The Court found the EIR adequately addressed the use of the Lumber Yard treated wastewater because the dispersal was subject of prior environmental review which was not challenged and thus a challenge is time barred. The court found the EIR discussed the scientific studies conducted for the Lumber Yard project, and based on those studies, concluded the portion of treated wastewater not used for irrigation is within the percolation capacity of the site. Importantly, the court noted that Baykeeper does not cite scientific evidence in the administrative record to contradict the studies. Finally, the record supported the conclusion that no treated stormwater collected pursuant to the project would be discharged onto the Legacy cite according to the court, the EIR establishes that any groundwater mounding which occurs on the Legacy Park site will result from treated wastewater from the separate Lumber Yard project, not from the Legacy Park project.
Cumulative Groundwater Impacts
Baykeeper claims that the chapter on cumulative impacts failed to analyze the Lumber Yard. The City responded that Legacy Park will not discharge anything into the groundwater, and therefore makes no contribution to cumulative groundwater impact. The court agreed with the city, and concluded that the record demonstrated that the project will help, rather than hurt the environment.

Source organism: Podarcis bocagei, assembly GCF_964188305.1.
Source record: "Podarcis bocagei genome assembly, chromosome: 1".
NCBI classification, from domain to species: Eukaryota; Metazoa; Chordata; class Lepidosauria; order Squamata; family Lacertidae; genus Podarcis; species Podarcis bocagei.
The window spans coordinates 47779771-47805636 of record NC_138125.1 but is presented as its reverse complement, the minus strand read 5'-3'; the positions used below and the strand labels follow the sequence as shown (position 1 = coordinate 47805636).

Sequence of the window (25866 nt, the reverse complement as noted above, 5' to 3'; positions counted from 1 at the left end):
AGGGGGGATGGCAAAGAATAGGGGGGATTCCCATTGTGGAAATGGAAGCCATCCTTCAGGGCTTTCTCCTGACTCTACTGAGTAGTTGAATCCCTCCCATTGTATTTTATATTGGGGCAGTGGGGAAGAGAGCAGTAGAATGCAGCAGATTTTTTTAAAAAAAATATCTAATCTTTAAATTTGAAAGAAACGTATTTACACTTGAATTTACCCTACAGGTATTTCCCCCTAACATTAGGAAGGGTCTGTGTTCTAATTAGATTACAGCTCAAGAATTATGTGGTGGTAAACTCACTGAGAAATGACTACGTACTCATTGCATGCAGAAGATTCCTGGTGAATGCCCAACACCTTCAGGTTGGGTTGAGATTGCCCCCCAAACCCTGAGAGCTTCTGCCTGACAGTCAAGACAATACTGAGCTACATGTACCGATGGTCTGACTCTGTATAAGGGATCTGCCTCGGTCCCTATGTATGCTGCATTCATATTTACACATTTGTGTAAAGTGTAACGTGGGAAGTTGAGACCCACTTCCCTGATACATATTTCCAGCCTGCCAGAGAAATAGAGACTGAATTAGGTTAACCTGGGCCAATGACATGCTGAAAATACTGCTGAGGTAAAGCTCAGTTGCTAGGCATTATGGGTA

This case is one of a number of cases in recent years emphasizing Petitioner’s duty to point to evidence contradicting the substantial evidence agencies put forth, a trend giving some hope to developers and public agencies defending their CEQA decisions. (See also Tracy First v. City of Tracy (2009) 177 Cal.App.4th 912; California Native Plan Society v. City of Rancho Cordova (2009) 172 Cal.App.4th 603.)
Leslie Z. Walker is an attorney at Abbott & Kindermann, LLP. For questions relating to this article or any other California land use, real estate, environmental and/or planning issues contact Abbott & Kindermann, LLP at (916) 456-9595.
The information presented in this article should not be construed to be formal legal advice by Abbott & Kindermann, LLP, or the formation of a lawyer/client relationship. Because of the changing nature of this area of the law and the importance of individual facts, readers are encouraged to seek independent counsel for advice regarding their individual legal issues.